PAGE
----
The History of Surfing - Part 7 - Culture Shock
Part 7 - Culture Shock
Up until the shortboard was conceptualised, change, although rapid and collaborative, had been linear, one step after another along the road to better riding, perfect style and endless smooth motion. The ideas happening as the shortboard was born, blew the doors and windows out of the entire movement. Surfing was about to get a culture shock… from its own backyard.
The world was experiencing the hippy movement. Whilst surfer’s embraced and embodied this new counterculture, they also lent it an edge. They were more extreme in their undertaking of what it meant to be free. They took the hippy vibe to new heights, but managed to retain their signature attitude, alienation of outsiders and entitled eminence.
Surf media got in on the action, whole heartedly exemplifying this image by portraying drug fuelled, art focused, broad spectrum creativity. Surf mags, which had been based on respectable sporting publications since their inception, threw out the rule book. Now they displayed art, poems, abstract photography, politically incorrect cartoon strips, and anything else they felt visually communicated the giant trip the audience was on. The general consensus was that if it seemed like a good idea after dropping a tab, or three, of acid, then it was printed.
Weed and LSD were becoming widely used throughout the surfing community, with only a few of the top surfers refusing to participate. These members fell out of favour, there was no room for middle ground - you were in or you were out. More than one prominent surfer fried their mind or died of course, but largely drugs were used to intensify what surfing was already about; connection, creativity and open-mindedness.
A surfer and knee boarder called George Greenough was the catalyst for the imagining of the shortboard. The original ‘trust fund surfer’, he dedicated his life to riding waves, travelling, making boards, and designing camera housing, and looked like he lived rough on the beach despite his tidy stack of inheritance.
His surfing style was completely unconventional. He forcefully dug the rail to perform huge banking turns, scoring into the wave face over and over again. He realised first that, in big waves, he didn’t need the extra volume or length of a longboard. His lower centre of gravity allowed him to throw the board around, plough through the face of the wave with power and still maintain stability and control.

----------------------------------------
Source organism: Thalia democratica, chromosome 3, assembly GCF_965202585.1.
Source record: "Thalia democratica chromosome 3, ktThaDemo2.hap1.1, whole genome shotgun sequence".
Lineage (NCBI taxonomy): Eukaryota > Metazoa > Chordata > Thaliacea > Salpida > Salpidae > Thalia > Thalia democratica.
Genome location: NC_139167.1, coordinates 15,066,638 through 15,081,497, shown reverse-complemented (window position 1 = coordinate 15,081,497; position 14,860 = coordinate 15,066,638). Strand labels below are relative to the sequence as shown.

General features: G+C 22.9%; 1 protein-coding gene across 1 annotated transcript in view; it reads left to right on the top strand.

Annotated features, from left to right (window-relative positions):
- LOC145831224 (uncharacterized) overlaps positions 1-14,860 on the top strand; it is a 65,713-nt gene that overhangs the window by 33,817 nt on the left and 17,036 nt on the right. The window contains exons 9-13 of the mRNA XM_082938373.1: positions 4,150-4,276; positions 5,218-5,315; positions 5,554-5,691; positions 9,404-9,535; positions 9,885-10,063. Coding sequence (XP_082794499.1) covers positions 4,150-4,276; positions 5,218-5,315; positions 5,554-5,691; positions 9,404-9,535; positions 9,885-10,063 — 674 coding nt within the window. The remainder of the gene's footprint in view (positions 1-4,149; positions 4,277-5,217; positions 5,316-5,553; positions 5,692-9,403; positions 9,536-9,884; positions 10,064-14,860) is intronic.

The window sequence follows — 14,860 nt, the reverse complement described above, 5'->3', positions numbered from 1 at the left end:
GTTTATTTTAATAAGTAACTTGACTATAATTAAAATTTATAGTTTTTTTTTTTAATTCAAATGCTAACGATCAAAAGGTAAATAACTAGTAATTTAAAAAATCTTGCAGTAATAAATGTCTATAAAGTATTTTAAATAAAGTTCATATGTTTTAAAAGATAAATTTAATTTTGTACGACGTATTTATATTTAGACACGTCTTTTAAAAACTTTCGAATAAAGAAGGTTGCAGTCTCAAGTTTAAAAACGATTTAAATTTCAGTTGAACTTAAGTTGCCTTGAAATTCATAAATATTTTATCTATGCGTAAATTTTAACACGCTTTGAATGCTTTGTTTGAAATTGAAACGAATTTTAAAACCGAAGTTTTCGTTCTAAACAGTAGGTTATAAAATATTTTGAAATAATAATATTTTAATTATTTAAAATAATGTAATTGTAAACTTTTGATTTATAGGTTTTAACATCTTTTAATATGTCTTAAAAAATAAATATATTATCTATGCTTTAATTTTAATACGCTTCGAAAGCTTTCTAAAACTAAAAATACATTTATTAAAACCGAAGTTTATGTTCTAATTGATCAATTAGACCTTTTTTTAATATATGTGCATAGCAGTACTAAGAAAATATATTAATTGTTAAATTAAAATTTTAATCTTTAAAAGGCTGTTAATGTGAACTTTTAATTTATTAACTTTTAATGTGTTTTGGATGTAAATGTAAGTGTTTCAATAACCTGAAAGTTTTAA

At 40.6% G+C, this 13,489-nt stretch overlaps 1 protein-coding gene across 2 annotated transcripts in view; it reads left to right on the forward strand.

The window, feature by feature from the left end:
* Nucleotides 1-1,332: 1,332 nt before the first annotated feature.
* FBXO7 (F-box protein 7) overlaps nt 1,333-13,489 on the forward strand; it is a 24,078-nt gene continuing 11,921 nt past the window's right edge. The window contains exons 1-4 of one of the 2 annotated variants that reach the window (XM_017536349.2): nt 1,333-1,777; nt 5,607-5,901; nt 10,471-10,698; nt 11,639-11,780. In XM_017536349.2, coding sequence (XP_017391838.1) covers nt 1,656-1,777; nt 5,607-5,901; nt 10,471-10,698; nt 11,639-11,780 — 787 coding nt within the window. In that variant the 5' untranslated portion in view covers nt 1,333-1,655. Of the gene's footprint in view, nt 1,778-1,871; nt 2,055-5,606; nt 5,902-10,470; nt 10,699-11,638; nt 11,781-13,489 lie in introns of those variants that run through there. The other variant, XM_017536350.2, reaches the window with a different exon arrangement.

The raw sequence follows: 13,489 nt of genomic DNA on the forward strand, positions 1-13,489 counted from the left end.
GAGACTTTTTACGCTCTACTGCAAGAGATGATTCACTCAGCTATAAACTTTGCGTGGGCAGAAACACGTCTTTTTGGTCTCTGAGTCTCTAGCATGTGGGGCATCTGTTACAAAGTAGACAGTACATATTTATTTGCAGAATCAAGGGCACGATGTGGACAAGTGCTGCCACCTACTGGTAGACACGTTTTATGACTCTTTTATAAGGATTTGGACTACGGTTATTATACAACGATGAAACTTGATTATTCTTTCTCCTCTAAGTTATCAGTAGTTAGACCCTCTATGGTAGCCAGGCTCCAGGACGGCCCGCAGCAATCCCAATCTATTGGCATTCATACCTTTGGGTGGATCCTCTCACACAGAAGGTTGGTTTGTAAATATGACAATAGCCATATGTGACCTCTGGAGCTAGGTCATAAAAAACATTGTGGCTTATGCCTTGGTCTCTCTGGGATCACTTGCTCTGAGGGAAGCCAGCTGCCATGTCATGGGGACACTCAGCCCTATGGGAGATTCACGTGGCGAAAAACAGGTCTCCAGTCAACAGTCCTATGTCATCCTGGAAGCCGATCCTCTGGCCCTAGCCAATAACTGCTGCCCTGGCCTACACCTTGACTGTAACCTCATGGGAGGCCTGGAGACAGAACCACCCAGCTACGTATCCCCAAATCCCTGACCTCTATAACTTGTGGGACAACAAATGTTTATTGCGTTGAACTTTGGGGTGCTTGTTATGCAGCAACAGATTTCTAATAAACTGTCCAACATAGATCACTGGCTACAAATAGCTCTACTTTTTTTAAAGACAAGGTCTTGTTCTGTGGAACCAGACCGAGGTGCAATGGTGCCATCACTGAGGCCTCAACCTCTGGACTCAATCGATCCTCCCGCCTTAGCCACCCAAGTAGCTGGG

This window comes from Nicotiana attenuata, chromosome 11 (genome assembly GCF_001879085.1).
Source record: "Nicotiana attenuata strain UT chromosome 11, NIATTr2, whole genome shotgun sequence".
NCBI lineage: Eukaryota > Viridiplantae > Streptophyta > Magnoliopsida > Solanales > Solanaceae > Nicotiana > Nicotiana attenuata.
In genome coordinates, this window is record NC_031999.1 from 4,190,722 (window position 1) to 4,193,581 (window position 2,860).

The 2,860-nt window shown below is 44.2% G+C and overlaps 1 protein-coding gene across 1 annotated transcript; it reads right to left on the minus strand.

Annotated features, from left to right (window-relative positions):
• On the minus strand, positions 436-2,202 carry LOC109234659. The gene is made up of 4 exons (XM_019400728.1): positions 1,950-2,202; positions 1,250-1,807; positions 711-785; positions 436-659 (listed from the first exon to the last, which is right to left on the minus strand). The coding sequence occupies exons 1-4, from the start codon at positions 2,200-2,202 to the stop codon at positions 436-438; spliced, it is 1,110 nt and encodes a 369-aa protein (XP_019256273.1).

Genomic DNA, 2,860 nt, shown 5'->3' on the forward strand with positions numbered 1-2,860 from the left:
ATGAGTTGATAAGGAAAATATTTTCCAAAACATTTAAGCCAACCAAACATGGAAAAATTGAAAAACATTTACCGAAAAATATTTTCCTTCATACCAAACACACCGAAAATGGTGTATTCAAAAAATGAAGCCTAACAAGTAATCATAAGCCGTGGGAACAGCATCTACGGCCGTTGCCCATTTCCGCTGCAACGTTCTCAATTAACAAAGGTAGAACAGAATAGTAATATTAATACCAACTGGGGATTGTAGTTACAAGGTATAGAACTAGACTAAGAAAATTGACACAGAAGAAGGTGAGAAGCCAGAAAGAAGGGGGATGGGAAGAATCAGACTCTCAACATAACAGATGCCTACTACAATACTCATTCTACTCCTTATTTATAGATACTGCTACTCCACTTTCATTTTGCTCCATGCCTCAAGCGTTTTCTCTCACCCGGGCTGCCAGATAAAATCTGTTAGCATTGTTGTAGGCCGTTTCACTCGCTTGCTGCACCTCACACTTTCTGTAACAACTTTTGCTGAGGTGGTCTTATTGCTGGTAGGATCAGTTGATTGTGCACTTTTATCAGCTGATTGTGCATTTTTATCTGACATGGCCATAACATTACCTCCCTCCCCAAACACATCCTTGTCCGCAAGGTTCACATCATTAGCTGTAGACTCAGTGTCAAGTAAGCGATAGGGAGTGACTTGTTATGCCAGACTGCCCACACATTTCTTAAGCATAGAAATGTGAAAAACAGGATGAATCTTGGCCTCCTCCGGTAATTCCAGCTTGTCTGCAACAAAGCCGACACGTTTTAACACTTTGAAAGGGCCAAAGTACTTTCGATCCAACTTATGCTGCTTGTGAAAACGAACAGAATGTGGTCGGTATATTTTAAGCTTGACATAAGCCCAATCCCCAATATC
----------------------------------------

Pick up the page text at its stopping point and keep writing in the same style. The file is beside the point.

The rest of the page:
He began designing fins based on dolphin and tuna, which led him to question the importance of ‘flex’. He reasoned that if fish moved with the water, a board should follow that principle. He designed short, thin knee boards with raked back fins that allowed him access to parts of the wave few stand up surfers had ever seen, including the barrel. These boards would bend through a turn and then snap back, accelerating forward out of a turn to propel him into the next one. He had speed, power and stability.
Californian breaks were heaving under the weight of surfing’s rise to fame and, rather than battle the crowds, Greenough travelled frequently to Sydney where the breaks were mercifully quiet, surfers were comparatively open minded to new ideas and the surf industry was carrying its new found momentum well.
Here he met Bob McTavish, a well-liked local shaper and surfer who had worked for all of the top shaping bays. They shared a love of board design and new ideas and McTavish was in awe of Greenough’s previously unseen style of surfing. He was plagued by the desire to surf like Greenough, but on a stand-up board. On one trip, Nat Young, an impressive competitive surfer, shared a session with McTavish and Greenough and could immediately see the benefit of shorter boards with less volume. Young, at six foot three, was way bigger than most guys in the line-up, but chopped his board down a foot and cut the volume by a brutal 25%. That year he won the World Championships and several other events with ease.
Watching Greenough surf helped McTavish understand the planning areas of a board. He went home to Sydney and shaped a v-bottom board with a wide, squared off tail, aptly called the Plastic Machine. The v meant the surfer had to drive from rail to rail and the lower speed acceleration spot, moved back towards the tail, cut out shuffling up and down the board for turning. The more he surfed the Plastic Machine the clearer it became that he wasn’t using the nose. His boards became shorter by the day, with thinner rails and only one layer of glass. With these ultra-responsive crafts he was one step closer to his dream.
Meanwhile California was none the wiser to the morphing ideas and crushing of history happening across the pond. Americans weren’t ready to admit the Aussies were way ahead and ignored the comp wins and creativity coming out of Australia. The Aussies passed them as the more progressive nation anyway and the shortboard was quietly launched on Sydney’s Northern Beaches. Although a movie and several contests happened showcasing the Plastic Machine and the new era it represented, the real international debut of the shortboard didn’t happen until they took it to Hawaii.
Still the home of surfing and where every self-respecting surfer went to prove their skill, Hawaii didn’t participate in the mudslinging happening between Cali and Sydney. McTavish and an Aussie contingency arrived in Honolua Bay to sceptical stares and sly smirks. It just so happened that Paul Whitzig filmed one all time session featuring the Plastic Machine out performing the entire lineup. When his film, Hot Generation, was screened it blew every single viewer’s brains out. You couldn’t unsee it.